• More complex texture in a single colour - Bristol Ivy's Lisse shawl and Burke cardigan, and Norah Gaughan's modular Counterpane sweater.

The pattern I've chosen to knit for the KAL is Katrin Schubert's beezee hat. I chose a hat because it's a manageable-sized project (I was tempted to try for a large shawl or wrap, but I have other projects to finish!), and I chose this design because I liked the boldness of the stitch pattern. It's my current weekend project, which I've been chipping away at when I'm hanging out on the couch.

I dug through the DK yarn in my stash and chose a speckled main colour, 'Koi' on Walk Collection Cozy Vintage, and a calm grey background colour, 'Eastern Reef Egret' on Circus Tonic Handmade DK:

I'm knitting the biggest size, and I can tell it's going to be a long, slouchy kind of hat. I've just reached the start of the crown decreases, so there's not much more to go.

If you're keen to try knitting some brioche, I recommend just diving in! Here are a couple of resources I used when I got stuck (for example, the first time I had to work a decrease):

Pooling on purpose

As promised, here is the tale of how I got the colours to pool so nicely in my smaller Rainbow Cake hat. The pastel rainbow colours of the yarn (Madelinetosh's Pure Merino Worsted in 'Pocket Rainbow') practically demanded that I have a go at controlled colour-pooling, and I couldn't be happier with the way it worked out. :)

The first step, of course, was swatching.

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A new look!

You may have noticed my blog looks a little different than it used to - and you'd be right! I've been working on refreshing the 'look' of my knitting design business, to match my current taste and design style a bit better. I do hope you like it. :)

I went through quite a lengthy process of collecting images to use as inspiration, and reading up on typography + logo design + branding in general. Yes, it would all have been much faster if I'd hired a pro to sort it out for me, but I was curious to learn about these areas, and I'm a bit of a control freak when it comes to design, especially for an important project like this.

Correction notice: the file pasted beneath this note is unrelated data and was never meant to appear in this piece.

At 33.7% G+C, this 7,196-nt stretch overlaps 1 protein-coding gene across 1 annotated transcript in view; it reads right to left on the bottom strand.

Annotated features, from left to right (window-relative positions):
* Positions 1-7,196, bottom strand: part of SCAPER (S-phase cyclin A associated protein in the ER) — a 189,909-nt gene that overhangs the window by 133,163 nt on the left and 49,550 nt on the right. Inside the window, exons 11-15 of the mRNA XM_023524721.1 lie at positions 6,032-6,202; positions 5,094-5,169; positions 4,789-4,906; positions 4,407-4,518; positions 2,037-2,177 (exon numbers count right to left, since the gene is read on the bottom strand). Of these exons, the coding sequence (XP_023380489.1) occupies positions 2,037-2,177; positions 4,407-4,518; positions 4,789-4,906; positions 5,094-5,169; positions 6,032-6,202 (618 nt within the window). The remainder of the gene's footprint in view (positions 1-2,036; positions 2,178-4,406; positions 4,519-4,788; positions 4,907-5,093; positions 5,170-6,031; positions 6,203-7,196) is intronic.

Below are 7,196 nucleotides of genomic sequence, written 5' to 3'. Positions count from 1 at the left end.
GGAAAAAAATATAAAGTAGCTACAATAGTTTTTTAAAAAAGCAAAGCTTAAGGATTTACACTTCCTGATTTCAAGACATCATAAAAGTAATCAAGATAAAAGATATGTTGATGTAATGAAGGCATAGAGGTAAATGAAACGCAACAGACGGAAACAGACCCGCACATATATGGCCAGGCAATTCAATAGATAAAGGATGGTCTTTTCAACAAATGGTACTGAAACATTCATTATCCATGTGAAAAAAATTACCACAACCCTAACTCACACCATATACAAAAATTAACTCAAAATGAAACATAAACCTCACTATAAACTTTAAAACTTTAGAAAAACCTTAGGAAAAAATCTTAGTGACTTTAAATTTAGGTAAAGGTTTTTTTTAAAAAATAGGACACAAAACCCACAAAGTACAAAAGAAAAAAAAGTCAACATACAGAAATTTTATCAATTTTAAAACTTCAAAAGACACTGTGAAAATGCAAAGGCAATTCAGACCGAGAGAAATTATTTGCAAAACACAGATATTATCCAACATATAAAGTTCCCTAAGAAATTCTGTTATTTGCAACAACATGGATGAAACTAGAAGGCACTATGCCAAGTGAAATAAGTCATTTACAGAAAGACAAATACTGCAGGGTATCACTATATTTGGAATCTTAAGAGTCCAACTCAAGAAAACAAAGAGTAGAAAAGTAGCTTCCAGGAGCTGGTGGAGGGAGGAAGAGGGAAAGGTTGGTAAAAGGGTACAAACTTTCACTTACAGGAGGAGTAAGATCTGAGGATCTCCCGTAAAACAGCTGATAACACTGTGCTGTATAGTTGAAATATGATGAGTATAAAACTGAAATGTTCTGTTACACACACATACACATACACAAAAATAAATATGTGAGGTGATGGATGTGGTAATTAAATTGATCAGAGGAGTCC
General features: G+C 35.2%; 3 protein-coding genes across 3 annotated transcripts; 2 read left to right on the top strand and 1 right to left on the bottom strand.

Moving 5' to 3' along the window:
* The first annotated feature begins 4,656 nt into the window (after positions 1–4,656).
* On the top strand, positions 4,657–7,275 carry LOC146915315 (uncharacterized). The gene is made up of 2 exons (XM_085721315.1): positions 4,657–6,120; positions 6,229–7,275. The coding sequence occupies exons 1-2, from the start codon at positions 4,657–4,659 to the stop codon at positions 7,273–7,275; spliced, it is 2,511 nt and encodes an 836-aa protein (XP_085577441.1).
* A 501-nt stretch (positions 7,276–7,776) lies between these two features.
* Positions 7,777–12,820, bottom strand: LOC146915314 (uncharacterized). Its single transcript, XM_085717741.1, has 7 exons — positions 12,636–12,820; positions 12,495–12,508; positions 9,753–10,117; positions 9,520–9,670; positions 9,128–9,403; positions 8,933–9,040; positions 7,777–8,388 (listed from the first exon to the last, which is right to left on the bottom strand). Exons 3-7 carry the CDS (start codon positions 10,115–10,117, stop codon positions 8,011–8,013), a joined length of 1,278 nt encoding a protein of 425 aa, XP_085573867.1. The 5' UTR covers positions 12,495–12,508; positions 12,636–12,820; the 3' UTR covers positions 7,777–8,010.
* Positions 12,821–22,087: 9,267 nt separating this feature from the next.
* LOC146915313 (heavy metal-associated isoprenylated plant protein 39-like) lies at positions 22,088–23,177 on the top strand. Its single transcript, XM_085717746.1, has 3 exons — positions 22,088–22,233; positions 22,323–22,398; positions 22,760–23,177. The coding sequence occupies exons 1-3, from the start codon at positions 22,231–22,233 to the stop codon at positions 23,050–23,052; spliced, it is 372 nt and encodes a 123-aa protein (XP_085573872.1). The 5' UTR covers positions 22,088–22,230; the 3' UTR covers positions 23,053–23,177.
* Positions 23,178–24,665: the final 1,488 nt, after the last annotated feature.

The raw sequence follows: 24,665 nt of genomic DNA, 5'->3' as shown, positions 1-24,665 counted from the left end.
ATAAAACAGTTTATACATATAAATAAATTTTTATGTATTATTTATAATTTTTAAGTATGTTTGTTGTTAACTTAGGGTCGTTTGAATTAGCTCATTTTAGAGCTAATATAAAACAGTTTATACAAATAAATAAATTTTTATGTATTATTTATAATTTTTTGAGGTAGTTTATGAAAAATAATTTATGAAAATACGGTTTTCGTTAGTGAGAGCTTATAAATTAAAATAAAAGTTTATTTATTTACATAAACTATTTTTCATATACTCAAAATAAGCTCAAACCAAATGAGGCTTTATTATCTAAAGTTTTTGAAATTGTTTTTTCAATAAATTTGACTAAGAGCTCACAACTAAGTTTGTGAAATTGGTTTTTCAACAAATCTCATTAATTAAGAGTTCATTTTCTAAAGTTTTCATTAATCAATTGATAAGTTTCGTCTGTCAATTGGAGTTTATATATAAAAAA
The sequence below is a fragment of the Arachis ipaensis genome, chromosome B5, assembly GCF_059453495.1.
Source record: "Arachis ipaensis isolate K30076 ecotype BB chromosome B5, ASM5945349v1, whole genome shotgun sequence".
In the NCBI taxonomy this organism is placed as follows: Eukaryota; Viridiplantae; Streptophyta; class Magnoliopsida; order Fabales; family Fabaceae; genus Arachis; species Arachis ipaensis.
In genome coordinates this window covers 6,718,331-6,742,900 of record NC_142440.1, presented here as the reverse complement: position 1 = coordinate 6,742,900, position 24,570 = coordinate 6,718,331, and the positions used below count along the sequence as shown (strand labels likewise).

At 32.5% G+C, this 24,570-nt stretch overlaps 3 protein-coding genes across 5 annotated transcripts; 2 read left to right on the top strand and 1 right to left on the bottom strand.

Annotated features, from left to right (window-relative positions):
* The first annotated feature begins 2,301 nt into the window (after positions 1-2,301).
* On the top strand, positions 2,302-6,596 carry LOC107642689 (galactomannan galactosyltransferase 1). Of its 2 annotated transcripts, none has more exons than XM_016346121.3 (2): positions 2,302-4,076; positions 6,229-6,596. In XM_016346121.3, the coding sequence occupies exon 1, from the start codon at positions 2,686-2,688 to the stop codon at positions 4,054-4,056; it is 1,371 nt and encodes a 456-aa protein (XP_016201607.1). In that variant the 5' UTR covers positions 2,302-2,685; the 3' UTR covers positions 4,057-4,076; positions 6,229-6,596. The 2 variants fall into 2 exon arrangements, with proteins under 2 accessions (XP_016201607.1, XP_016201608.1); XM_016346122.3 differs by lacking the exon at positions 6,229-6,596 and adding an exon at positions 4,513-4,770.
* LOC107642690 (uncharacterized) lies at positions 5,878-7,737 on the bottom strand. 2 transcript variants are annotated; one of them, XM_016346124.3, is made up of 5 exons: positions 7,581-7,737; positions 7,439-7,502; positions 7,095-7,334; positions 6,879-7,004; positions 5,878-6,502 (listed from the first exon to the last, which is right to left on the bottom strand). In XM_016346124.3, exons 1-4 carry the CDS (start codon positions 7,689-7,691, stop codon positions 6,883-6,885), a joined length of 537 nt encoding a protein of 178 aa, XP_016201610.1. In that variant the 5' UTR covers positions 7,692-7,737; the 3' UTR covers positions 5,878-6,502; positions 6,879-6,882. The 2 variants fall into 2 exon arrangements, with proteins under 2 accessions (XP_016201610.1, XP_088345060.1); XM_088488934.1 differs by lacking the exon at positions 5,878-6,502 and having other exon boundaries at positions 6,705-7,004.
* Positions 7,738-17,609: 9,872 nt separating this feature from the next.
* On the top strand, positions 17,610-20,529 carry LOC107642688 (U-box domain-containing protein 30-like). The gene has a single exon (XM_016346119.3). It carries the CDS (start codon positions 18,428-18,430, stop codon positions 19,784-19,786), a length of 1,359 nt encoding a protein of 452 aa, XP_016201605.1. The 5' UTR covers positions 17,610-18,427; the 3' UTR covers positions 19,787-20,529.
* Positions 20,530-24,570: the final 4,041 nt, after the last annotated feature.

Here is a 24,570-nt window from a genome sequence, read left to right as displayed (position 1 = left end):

My 'inspiration board'

I wanted a light, bright, beautiful feel, with a handmade, playful side to it. I also really wanted to keep yellow in the mix, since that colour means happiness to me. My 'inspiration board' features swirling shapes, yellows and golds, details from Klimt paintings, music in the form of a violin scroll, and nature in the form of trees, flowers, and bees.

I love any excuse to get out our art supplies, and I had a lot of fun drawing and tweaking my new logo. Because I'm a massive nerd, the starting point for my hand-lettering style was an 18th-century title page for a book of keyboard music by J.S. Bach:

Here's the the finished lettering for my logo, together with a circle of purl stitches in light, warm yellows:

Did you know the Baroque period in music (when my faves Bach and Handel and Monteverdi were composing) gets its name from 'baroque' shaped pearls? This type of pearl is irregular and bumpy, and the analogy to music was originally meant as an insult, much like 'Impressionism' in painting. My yellow circle of purls is my attempt at a pun - it's a baroque pearl made of purls.

I also sketched a loose, flowy texture based on the structure of plain stockinette or garter stitch, which I'll use as a background or wherever it's needed. I made a little stop-motion video of myself inking over the pencil sketch, just for fun...

(Click to play gif!)

I'm hoping these elements, along with my new colour palette and selection of fonts, will be versatile enough for all of my blog, social media, newsletter, and pattern layout needs. I'll be updating all of these over the next while! And most exciting of all, I'm going to be working on a new website to house a pattern gallery, with tutorials and everything else all in one place.


In case you're curious, this book is one of the main resources I used for this whole process. It's been fun, but I admit I'm impatient to get back to focusing on designing!